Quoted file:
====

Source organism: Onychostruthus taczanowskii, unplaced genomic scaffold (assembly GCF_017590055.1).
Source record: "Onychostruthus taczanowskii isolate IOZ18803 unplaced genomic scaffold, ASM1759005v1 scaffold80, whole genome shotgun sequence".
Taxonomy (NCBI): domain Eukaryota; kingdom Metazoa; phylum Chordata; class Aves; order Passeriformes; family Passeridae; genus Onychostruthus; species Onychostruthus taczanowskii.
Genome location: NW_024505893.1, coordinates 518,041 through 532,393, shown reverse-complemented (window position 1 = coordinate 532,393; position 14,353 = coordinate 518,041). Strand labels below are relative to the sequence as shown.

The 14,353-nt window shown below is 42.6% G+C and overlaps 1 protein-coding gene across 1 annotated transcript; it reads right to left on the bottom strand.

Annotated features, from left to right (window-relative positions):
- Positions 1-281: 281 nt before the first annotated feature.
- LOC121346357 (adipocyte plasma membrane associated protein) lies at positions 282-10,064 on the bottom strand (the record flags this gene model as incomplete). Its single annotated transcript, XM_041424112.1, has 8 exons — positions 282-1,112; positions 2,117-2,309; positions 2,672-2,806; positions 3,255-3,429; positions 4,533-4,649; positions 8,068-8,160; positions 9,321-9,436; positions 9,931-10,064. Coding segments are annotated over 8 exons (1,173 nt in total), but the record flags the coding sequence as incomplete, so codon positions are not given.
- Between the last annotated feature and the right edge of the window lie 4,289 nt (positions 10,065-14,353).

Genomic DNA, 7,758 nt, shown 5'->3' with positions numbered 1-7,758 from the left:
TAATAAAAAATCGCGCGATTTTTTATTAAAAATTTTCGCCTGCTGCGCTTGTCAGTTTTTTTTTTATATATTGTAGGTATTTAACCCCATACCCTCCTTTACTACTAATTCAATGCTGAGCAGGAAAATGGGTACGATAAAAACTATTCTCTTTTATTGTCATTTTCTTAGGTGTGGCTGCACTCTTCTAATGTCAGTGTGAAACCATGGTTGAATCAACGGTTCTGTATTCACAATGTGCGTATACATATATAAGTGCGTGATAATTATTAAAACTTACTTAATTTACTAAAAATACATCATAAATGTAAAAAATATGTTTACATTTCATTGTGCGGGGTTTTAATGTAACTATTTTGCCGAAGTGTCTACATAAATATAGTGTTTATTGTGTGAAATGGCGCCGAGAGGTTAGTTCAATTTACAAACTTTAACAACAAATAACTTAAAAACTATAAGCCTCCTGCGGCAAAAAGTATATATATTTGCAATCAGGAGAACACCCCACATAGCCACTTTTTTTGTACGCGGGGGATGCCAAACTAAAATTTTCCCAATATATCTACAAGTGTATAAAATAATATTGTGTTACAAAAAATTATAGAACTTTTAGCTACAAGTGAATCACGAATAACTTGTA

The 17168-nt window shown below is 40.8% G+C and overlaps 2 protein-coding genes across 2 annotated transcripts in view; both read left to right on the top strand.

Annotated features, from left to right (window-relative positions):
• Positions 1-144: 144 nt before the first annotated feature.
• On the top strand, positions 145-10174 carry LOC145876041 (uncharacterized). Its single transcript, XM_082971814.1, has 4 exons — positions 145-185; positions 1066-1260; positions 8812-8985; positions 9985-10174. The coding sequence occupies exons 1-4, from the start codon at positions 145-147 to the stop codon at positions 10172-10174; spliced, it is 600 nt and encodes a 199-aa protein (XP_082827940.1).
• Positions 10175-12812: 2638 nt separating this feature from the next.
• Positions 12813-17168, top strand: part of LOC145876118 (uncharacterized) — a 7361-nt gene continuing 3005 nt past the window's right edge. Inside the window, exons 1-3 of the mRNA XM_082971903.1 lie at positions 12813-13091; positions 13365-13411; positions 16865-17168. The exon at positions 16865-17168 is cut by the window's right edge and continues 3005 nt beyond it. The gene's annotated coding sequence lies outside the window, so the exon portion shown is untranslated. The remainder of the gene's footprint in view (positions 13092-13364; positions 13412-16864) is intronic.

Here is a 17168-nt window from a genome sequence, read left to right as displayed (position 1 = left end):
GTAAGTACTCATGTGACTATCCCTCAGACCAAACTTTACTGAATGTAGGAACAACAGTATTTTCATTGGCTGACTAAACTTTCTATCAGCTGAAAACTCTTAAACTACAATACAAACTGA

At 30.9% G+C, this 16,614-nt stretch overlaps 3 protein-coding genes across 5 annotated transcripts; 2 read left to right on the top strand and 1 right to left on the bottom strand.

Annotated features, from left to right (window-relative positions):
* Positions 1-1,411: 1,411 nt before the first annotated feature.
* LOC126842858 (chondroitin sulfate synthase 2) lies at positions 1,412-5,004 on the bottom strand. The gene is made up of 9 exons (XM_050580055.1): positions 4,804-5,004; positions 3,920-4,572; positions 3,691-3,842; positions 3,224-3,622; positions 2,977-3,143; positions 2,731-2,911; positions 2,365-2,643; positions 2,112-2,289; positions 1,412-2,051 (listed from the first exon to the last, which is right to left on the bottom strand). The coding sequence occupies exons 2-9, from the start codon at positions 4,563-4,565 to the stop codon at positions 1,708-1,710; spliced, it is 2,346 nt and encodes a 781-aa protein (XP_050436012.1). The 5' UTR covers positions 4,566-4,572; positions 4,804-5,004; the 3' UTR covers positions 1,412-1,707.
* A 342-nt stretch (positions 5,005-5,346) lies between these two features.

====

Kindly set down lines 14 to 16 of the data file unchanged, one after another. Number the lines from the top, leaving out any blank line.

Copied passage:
• Positions 1-144: 144 nt before the first annotated feature.
• On the top strand, positions 145-10174 carry LOC145876041 (uncharacterized). Its single transcript, XM_082971814.1, has 4 exons — positions 145-185; positions 1066-1260; positions 8812-8985; positions 9985-10174. The coding sequence occupies exons 1-4, from the start codon at positions 145-147 to the stop codon at positions 10172-10174; spliced, it is 600 nt and encodes a 199-aa protein (XP_082827940.1).
• Positions 10175-12812: 2638 nt separating this feature from the next.